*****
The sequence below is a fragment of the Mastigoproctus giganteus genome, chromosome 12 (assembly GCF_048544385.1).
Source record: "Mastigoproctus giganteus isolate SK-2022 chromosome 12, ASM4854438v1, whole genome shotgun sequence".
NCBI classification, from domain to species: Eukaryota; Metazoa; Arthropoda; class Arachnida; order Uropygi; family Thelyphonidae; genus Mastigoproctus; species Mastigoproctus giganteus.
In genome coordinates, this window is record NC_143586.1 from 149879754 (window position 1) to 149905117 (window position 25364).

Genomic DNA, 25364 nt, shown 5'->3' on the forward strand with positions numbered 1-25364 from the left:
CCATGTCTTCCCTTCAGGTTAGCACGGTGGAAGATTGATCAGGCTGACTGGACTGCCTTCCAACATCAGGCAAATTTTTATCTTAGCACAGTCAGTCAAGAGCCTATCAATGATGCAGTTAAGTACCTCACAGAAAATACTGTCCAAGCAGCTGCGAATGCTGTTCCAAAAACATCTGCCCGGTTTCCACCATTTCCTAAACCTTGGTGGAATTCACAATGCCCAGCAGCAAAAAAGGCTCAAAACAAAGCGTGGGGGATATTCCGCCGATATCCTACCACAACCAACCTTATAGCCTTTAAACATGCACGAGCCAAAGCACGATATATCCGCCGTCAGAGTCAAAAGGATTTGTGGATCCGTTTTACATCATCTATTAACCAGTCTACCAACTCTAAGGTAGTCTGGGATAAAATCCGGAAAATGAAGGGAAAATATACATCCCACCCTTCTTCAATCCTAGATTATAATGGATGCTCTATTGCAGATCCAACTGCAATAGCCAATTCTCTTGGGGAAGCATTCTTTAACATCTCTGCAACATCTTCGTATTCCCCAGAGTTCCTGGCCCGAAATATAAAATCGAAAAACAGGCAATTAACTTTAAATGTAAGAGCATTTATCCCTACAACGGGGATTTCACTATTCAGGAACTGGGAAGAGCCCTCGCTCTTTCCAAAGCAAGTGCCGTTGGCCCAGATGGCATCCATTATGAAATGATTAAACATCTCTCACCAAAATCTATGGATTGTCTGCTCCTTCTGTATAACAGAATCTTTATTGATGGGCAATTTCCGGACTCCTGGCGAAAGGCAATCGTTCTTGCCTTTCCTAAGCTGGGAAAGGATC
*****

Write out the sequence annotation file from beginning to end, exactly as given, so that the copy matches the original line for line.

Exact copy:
The sequence below is a fragment of the Mastigoproctus giganteus genome, chromosome 12 (assembly GCF_048544385.1).
Source record: "Mastigoproctus giganteus isolate SK-2022 chromosome 12, ASM4854438v1, whole genome shotgun sequence".
NCBI classification, from domain to species: Eukaryota; Metazoa; Arthropoda; class Arachnida; order Uropygi; family Thelyphonidae; genus Mastigoproctus; species Mastigoproctus giganteus.
In genome coordinates, this window is record NC_143586.1 from 149879754 (window position 1) to 149905117 (window position 25364).

Genomic DNA, 25364 nt, shown 5'->3' on the forward strand with positions numbered 1-25364 from the left:
CCATGTCTTCCCTTCAGGTTAGCACGGTGGAAGATTGATCAGGCTGACTGGACTGCCTTCCAACATCAGGCAAATTTTTATCTTAGCACAGTCAGTCAAGAGCCTATCAATGATGCAGTTAAGTACCTCACAGAAAATACTGTCCAAGCAGCTGCGAATGCTGTTCCAAAAACATCTGCCCGGTTTCCACCATTTCCTAAACCTTGGTGGAATTCACAATGCCCAGCAGCAAAAAAGGCTCAAAACAAAGCGTGGGGGATATTCCGCCGATATCCTACCACAACCAACCTTATAGCCTTTAAACATGCACGAGCCAAAGCACGATATATCCGCCGTCAGAGTCAAAAGGATTTGTGGATCCGTTTTACATCATCTATTAACCAGTCTACCAACTCTAAGGTAGTCTGGGATAAAATCCGGAAAATGAAGGGAAAATATACATCCCACCCTTCTTCAATCCTAGATTATAATGGATGCTCTATTGCAGATCCAACTGCAATAGCCAATTCTCTTGGGGAAGCATTCTTTAACATCTCTGCAACATCTTCGTATTCCCCAGAGTTCCTGGCCCGAAATATAAAATCGAAAAACAGGCAATTAACTTTAAATGTAAGAGCATTTATCCCTACAACGGGGATTTCACTATTCAGGAACTGGGAAGAGCCCTCGCTCTTTCCAAAGCAAGTGCCGTTGGCCCAGATGGCATCCATTATGAAATGATTAAACATCTCTCACCAAAATCTATGGATTGTCTGCTCCTTCTGTATAACAGAATCTTTATTGATGGGCAATTTCCGGACTCCTGGCGAAAGGCAATCGTTCTTGCCTTTCCTAAGCTGGGAAAGGATC